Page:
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Elbow Pain After Curling

by
author image Melissa McNamara
Melissa McNamara is a certified personal trainer who holds a Bachelor of Arts in journalism and communication studies from the University of Iowa. She writes for various health and fitness publications while working toward a Bachelor of Science in nursing.
Elbow Pain After Curling
A close up of a bandaged elbow. Photo Credit Ramaboin/iStock/Getty Images

Elbow pain after curling can be mild to severe, depending on the cause. Since curling requires repetitive motions of the elbow and force from weight resistance, possible causes for your pain are tennis elbow, strains or sprains. Consult with your doctor for a proper diagnosis.

Identification

Tennis elbow will often cause a burning pain that radiates from the outer part of your elbow down your forearm. Your wrist and hand may be weak making it difficult to grasp objects. Sprains and strains have similar symptoms, although they affect different units of the body. A sprain is an injury to the ligament, and a strain is an injury to the muscles or tendons. Both sprains and strains can make it difficult to bend and extend your elbow. There will be pain, swelling, and tenderness of the elbow area. If you sprained the ligaments of your elbow, you may have heard a popping sound while doing curls. Spasms may be felt if you strained the muscles or tendons.

Cause

Tennis elbow often results from damage to the extensor carpi radialis brevis, which is a forearm muscle that stabilizes the wrist when the elbow is extended. As the elbow bends and extends, the muscle rubs against the bony elbow tip, making it prone to injury. Over time, curls can cause inflammation of the tendons because the repetitive motions wear down the muscles and tendons of the forearms. You are most vulnerable to tennis elbow between the ages of 30 and 50. Elbow strains can also be from repetitive movements or can result from lifting weight that is too heavy and tears the muscle or tendon or from the supinated position of the forearms. A sprain may occur if you’re lifting weight that’s too heavy during a curl or from a quick motion that pulls and tears the ligament.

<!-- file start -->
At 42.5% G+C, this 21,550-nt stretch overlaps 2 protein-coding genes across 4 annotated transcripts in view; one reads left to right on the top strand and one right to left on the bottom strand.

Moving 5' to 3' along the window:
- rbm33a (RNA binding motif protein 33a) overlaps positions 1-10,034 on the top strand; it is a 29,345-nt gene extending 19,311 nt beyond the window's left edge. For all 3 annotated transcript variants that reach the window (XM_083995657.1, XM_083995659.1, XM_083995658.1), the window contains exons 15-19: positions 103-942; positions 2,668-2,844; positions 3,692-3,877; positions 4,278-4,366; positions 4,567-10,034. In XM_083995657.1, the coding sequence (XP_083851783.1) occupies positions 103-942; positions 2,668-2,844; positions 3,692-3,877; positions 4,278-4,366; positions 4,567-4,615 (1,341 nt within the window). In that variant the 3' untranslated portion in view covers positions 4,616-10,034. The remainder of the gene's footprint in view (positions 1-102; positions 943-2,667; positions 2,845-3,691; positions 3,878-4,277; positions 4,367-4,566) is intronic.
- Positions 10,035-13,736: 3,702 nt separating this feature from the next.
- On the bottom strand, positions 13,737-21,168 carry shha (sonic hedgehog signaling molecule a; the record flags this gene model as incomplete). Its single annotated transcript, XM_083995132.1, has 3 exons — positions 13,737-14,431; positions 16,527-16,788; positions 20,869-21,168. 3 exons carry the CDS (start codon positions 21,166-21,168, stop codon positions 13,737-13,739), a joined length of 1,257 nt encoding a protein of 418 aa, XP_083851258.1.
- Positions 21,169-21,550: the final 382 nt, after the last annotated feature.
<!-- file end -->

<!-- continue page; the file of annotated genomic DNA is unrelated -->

Treatment

If your doctor suspects tennis elbow, he will first rule out arthritis, nerve compression and neck problems through a series of tests. You will need to rest the elbow and take nonsteroidal anti-inflammatory medication to manage the pain. A forearm brace can rest the muscles and tendons. During the first few days, ice the area. On the fourth day, switch to a heating pad since this stimulates blood flow and aids in the healing process. These same steps can be used to treat a sprain or strain. Physical therapy can improve healing of tennis elbow, but surgery may be needed if the symptoms do not subside within a year. If you do need surgery, you will be unable to do curls for four to six months. For sprains and strains, a sling can be worn to immobilize the injury. If the injury is mild to moderate, you can expect it to heal within six weeks. In severe cases, surgery may be needed to fix a ligament, tendon or muscle that has completely torn or ruptured.

Prevention

If you experience soreness in your elbow while doing curls, take a break and rest the muscles. You may be lifting too much, so lower the amount of weight you’re lifting and then gradually increase the weight over several weeks. Consult with a professional at your gym to ensure you’re using proper lifting techniques. Always warm your muscles with a 15-minute walk or jog before starting to lift weights. Stretching can also prevent injuries before they occur.

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